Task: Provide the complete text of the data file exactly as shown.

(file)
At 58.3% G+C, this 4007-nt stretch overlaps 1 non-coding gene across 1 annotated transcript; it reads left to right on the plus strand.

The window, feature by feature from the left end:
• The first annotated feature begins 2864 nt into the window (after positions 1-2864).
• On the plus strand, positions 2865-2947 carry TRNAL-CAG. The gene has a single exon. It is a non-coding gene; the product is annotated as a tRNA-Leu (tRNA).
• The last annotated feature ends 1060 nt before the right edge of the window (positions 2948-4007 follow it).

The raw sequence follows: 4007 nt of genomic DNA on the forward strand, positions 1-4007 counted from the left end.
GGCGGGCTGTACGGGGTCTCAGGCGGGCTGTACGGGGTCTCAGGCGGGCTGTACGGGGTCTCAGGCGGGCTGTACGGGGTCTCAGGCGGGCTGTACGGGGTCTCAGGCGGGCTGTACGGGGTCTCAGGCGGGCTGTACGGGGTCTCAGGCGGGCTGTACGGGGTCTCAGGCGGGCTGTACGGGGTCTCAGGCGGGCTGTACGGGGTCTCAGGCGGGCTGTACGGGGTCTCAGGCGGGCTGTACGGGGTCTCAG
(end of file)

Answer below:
At 58.3% G+C, this 4007-nt stretch overlaps 1 non-coding gene across 1 annotated transcript; it reads left to right on the plus strand.

The window, feature by feature from the left end:
• The first annotated feature begins 2864 nt into the window (after positions 1-2864).
• On the plus strand, positions 2865-2947 carry TRNAL-CAG. The gene has a single exon. It is a non-coding gene; the product is annotated as a tRNA-Leu (tRNA).
• The last annotated feature ends 1060 nt before the right edge of the window (positions 2948-4007 follow it).

The raw sequence follows: 4007 nt of genomic DNA on the forward strand, positions 1-4007 counted from the left end.
GGCGGGCTGTACGGGGTCTCAGGCGGGCTGTACGGGGTCTCAGGCGGGCTGTACGGGGTCTCAGGCGGGCTGTACGGGGTCTCAGGCGGGCTGTACGGGGTCTCAGGCGGGCTGTACGGGGTCTCAGGCGGGCTGTACGGGGTCTCAGGCGGGCTGTACGGGGTCTCAGGCGGGCTGTACGGGGTCTCAGGCGGGCTGTACGGGGTCTCAGGCGGGCTGTACGGGGTCTCAGGCGGGCTGTACGGGGTCTCAG